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From John Adams to John Taylor, 19 April 1814

No. 3.

Quincy April 19th. 1814


I believe that none but Helvetius will affirm that all Children are born with equal Genius.

None will pretend, that all are born of dispositions, exactly alike; of equal Weight; equal Strength; equal Length; equal delicacy of nerves; equal Elasticity of Muscles; equal complexions; equal Figure, Grace or Beauty.

I have Seen in the Hospital of Foundlings, “the Enfans trouvees”, at Paris, fifty babes in one room; all under four days old; all in cradles alike; all nursed and attended alike; all dressed alike; all equally neat. I went from one end of the other of the whole row, and attentively observed all their countenances. And I never Saw a greater Variety, or more Striking inequalities in the Streets of Paris or London. Some had every Sign of grief, Sorrow, and despair. Others had Joy and gaiety in their faces. Some were Sinking in the Arms of death; others looked as if they might live to fourscore. Some were as ugly and others as beautiful, as children or Adults, ever are. These were Stupid; those Sensible.

These were all born to equal Rights; but to very different Fortunes; to very different Success and Influence in Life.

The World would not contain the Books, if one Should produce all the Examples that reading and experience would furnish. one or two, permit me to hint.

Will any man, Say? Would Helvetius Say, that all Men are born equal in Strength? Was Hercules no Stronger than his Neighbours? How many nations, for how many Ages, have been governed by his Strength? and by the Reputation, and renown of it, by his Posterity? If you have lately read Hume, Robertson or the Scottish Chiefs, let me ask you, if Sir William Wallace, was no more than equal in Strength, to the Average of Scotchmen? And whether Wallace could have done what he did, without that extraordinary Strength?

Will Helvetius or Rousseau Say that all Men and Women are born equal in beauty? Will any Phylosopher Say, that beauty has no Influence in human Society? If he does, let him read the Histories of Eve, Judith, Helen, the fair Gabrielle, Diana of Poitiers, Pompadour, Du Barry, Susanna, Abigail, Lady Hamilton Mrs Clark, and a million others. Are not Despots, Monarchs, Aristocrats and Democrats, equally liable to be seduced by beauty to confer favours and influence Suffrages?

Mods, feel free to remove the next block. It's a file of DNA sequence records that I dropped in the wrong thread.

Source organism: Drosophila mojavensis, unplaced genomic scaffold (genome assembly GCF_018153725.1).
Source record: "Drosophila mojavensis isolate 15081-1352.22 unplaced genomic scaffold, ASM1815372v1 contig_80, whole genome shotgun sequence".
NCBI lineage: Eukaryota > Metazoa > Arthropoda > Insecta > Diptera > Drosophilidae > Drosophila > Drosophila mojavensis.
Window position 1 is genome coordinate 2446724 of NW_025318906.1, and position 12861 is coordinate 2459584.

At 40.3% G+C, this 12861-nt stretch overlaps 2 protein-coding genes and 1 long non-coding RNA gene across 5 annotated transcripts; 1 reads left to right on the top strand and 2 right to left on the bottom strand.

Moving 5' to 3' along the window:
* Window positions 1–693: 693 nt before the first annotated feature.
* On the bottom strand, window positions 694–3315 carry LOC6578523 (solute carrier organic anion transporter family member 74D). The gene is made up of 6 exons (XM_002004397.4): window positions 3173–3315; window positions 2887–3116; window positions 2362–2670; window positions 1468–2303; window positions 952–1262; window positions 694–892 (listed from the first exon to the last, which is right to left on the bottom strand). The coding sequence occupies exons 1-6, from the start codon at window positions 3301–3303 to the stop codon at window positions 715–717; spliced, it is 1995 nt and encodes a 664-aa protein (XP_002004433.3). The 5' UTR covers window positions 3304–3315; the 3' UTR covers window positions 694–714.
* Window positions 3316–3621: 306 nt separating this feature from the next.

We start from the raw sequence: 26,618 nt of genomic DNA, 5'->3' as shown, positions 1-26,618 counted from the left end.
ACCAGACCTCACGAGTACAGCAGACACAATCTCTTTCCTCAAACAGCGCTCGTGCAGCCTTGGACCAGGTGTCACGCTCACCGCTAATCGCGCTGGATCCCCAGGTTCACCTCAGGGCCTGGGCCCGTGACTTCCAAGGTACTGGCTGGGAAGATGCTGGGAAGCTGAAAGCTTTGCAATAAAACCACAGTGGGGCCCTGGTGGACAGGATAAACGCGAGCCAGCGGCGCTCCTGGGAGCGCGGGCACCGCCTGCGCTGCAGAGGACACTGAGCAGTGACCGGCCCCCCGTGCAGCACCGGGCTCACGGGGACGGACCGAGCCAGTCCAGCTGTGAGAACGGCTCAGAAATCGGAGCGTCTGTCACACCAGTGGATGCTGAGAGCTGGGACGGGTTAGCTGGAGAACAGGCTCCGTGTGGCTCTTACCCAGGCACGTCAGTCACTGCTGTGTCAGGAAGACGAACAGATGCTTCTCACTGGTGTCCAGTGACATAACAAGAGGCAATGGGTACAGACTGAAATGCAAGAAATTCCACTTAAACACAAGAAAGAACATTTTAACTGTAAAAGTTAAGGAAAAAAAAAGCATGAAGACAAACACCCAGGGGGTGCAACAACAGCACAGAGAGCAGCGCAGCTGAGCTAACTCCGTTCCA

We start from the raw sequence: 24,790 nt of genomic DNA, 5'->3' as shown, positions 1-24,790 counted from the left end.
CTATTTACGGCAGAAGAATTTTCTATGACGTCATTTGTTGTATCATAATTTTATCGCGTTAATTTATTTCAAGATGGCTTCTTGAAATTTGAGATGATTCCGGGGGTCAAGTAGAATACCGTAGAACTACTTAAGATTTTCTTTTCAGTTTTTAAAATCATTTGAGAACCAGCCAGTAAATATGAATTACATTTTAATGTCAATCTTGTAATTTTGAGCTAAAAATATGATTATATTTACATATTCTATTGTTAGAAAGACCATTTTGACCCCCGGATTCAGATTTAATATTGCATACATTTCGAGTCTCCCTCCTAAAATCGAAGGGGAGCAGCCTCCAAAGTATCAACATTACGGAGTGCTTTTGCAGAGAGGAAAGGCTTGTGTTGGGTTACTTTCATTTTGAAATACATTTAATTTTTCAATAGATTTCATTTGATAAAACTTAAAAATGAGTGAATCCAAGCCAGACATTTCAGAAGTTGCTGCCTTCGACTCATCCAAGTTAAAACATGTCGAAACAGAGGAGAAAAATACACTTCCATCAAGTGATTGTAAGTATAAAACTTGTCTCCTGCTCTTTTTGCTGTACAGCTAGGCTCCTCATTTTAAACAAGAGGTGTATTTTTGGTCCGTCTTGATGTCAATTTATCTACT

Socrates calls beauty, a Short lived Tyranny; Plato, The Priviledge of Nature; Theophrastus, a mute eloquence; Diogenes, the best Letter of recommendation; Ca[r]neades, a Queen without Soldiers; Theocritus a Serpent covered with Flowers. Bion, a good that does not belong to the possessor, because it is impossible to give ourselves beauty, or to preserve it. Madam du Barry, expressed the Phylosophy of Carneades, in more laconic Language When She Said “La veritable Royaute, c’est La Beaute,” “The genuine Royalty, is Beauty.” And She might have said with equal truth, that it is genuine Aristocracy; for it has as much influence in one form of Government as in any other; and produces Aristocracy in the deepest Democracy that ever was known or imagined as infallibly, as in any other form of Government.

What Shall We Say to all these Phylosophers? male and female? Is not Beauty, a Priviledge granted by Nature, according to Plato, and to Truth, often more influential in Society and even upon Laws and Government, than Starrs, Garters, Crosses Eagles, Golden Fleeces, or any hereditary Titles or other distinctions? The grave Elders were not proof, against the Charms of Suzanna. The grecian Sages, wondered not, at the Trojan War, when they Saw Helen. Holofernes’s Guards when they Saw Judith Said “One Such Woman let go, would deceive the whole Earth.”

Can you believe, Mr. Taylor, that the Brother of Such a Sister? The Father of Such a Daughter? The Husband of Such a Wife? or even the Gallant of Such a Mistress, would have but one Vote, in your moral Republick?

Ingenious, learned, classical, poetical but not historical phylosophical nor political Barlow! I mourn over thy Life and thy death. Had Truth instead of Popularity and party been they object, your Pamphlet on priviledged Orders would have been a very different Thing!

That all Men are born to equal Rights is true. Every being has a right to his own; as clear, as moral, as Sacred, as any other Being has. This is as indubitable, as a moral Government in the Universe. But to teach, that all Men are born with equal Powers and Faculties; to equal Influence in Society; to equal property and Advantages through Life: is as gross a fraud, as glaring an imposition, on the Credulity of the People; as ever was practised by Monks, by Druids, by Brachmans, by Priests of the immortal Lama, or by the Self-Stiled Phylosophers of the French Revolution. For Honours Sake Mr Taylor, For Truth and Virtues Sake! Let American Phylosophers and Politicians despize it.

Mr Adams leaves to Homer and Virgil, to Tacitus and Quintilion, to Mahomet and Calvin, to Edwards and Priestley, or if you will, to Milton Angels reasoning high in Pandaemonium: All their acute Speculations about Fate, Destiny, Foreknowledge absolute, Necessity, and Prædestination. He thinks it problematical whether there is, or ever will be more than One Being capable of understanding this vast Subject. In his Principles of Legislation he has nothing to do with these interminable controversies. He considers Men as free, moral and accountable Agents; and he takes Men, as God has made them. And will Mr. Taylor deny, that God has made Some Men deaf? and Some blind? or will he affirm that these, will infallibly have as much influence in Society, and be able to procure as many Votes as any who can See and hear?

Honour the day and believe me no Enemy.

John Adams

MHi: Washburn Collection.

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